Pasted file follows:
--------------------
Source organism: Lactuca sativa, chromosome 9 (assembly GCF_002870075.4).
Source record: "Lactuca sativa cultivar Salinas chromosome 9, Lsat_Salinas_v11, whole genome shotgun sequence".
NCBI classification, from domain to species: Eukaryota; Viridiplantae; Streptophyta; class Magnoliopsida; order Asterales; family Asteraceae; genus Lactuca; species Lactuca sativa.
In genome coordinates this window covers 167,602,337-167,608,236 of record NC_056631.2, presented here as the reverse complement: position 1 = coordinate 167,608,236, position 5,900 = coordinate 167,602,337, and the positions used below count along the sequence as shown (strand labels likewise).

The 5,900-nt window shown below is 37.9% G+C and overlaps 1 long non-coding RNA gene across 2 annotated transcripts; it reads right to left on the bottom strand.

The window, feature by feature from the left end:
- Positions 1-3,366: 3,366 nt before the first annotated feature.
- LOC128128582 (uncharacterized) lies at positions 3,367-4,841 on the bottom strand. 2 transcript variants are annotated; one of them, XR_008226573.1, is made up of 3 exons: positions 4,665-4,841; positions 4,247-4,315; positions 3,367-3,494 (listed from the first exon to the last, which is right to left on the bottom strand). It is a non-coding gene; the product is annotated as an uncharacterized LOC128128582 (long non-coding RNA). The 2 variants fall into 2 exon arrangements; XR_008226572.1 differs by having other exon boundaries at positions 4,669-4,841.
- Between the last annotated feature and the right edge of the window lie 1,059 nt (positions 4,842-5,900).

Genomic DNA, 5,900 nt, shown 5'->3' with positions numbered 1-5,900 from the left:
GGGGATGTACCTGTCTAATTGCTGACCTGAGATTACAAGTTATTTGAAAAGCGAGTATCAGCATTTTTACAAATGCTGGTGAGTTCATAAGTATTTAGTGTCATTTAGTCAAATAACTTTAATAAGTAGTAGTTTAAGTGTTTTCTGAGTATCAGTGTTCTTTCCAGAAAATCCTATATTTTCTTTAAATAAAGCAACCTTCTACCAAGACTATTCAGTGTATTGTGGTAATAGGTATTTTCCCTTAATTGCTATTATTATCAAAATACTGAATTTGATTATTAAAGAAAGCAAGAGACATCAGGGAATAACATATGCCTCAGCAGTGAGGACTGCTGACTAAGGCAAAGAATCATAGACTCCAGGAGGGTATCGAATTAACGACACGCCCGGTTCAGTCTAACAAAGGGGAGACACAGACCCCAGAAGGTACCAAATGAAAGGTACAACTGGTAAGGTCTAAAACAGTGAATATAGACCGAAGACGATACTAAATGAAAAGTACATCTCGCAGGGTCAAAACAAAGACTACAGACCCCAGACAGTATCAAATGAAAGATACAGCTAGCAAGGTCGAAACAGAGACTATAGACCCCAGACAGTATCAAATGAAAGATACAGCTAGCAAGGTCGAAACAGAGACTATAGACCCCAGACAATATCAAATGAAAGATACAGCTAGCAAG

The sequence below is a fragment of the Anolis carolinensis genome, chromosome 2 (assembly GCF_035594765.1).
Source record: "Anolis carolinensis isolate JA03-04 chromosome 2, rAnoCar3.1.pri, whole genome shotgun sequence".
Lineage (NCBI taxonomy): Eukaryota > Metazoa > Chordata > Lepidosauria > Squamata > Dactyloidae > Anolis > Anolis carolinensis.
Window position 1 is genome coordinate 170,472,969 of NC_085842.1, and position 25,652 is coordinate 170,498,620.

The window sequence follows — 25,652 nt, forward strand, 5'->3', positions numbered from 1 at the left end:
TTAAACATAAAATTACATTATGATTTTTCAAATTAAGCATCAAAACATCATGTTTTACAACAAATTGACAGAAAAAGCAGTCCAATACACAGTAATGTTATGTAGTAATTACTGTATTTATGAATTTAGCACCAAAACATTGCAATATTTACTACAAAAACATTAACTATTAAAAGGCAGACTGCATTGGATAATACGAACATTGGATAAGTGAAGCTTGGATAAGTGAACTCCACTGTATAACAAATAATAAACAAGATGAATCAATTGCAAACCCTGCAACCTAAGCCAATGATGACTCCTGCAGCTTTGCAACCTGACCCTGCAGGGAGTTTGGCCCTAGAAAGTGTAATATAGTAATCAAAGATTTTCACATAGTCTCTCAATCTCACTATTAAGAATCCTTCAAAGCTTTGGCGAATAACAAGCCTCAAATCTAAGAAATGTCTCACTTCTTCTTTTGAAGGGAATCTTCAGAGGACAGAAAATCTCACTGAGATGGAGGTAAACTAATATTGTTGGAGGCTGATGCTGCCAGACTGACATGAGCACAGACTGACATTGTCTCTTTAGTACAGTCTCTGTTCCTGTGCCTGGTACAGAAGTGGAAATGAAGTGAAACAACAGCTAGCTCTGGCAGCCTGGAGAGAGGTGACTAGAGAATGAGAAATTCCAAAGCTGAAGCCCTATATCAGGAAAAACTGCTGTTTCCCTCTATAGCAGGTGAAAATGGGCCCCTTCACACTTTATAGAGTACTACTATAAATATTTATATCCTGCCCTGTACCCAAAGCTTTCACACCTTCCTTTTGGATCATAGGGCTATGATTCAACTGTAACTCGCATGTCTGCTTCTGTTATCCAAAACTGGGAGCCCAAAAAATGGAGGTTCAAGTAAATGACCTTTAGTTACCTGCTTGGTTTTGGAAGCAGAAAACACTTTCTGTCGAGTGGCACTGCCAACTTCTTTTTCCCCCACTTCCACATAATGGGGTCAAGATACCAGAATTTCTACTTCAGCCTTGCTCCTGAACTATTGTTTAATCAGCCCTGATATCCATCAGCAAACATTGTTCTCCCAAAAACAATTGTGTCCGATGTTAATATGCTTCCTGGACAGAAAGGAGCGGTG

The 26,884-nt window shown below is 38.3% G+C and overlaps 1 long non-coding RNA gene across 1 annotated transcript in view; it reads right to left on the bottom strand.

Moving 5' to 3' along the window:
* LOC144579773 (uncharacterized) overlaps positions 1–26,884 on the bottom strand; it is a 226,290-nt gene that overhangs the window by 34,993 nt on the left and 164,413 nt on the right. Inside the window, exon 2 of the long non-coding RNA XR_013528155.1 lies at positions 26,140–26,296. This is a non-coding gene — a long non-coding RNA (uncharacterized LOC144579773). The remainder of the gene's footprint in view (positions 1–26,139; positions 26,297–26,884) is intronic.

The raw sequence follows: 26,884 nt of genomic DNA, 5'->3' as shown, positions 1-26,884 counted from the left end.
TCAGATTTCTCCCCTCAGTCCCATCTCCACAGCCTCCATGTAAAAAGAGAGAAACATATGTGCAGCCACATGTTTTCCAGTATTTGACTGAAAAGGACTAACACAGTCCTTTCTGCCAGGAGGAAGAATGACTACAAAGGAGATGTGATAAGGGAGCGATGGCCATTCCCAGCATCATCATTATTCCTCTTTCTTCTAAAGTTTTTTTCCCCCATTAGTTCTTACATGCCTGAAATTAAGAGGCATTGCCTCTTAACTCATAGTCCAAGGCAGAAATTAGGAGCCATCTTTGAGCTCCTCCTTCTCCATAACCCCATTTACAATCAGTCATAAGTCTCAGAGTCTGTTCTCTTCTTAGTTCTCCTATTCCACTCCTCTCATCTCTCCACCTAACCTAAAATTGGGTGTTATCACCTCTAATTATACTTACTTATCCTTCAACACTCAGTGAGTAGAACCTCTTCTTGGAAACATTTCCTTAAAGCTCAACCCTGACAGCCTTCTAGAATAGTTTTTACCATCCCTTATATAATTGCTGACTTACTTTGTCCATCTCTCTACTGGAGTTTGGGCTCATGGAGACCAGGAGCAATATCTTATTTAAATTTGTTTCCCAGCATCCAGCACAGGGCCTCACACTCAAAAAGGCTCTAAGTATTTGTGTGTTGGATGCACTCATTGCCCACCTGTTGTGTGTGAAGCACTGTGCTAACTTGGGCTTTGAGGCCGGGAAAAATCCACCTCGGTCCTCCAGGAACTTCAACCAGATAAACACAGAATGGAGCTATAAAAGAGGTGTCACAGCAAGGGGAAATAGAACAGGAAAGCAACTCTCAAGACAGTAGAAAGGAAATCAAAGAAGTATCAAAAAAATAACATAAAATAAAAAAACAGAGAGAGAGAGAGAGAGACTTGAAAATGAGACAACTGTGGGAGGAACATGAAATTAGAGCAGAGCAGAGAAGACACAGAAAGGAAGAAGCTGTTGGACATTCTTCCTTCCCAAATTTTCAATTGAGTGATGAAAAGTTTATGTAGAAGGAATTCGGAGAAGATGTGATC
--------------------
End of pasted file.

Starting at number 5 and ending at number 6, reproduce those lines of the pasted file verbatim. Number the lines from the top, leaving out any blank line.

The 5,900-nt window shown below is 37.9% G+C and overlaps 1 long non-coding RNA gene across 2 annotated transcripts; it reads right to left on the bottom strand.

The window, feature by feature from the left end: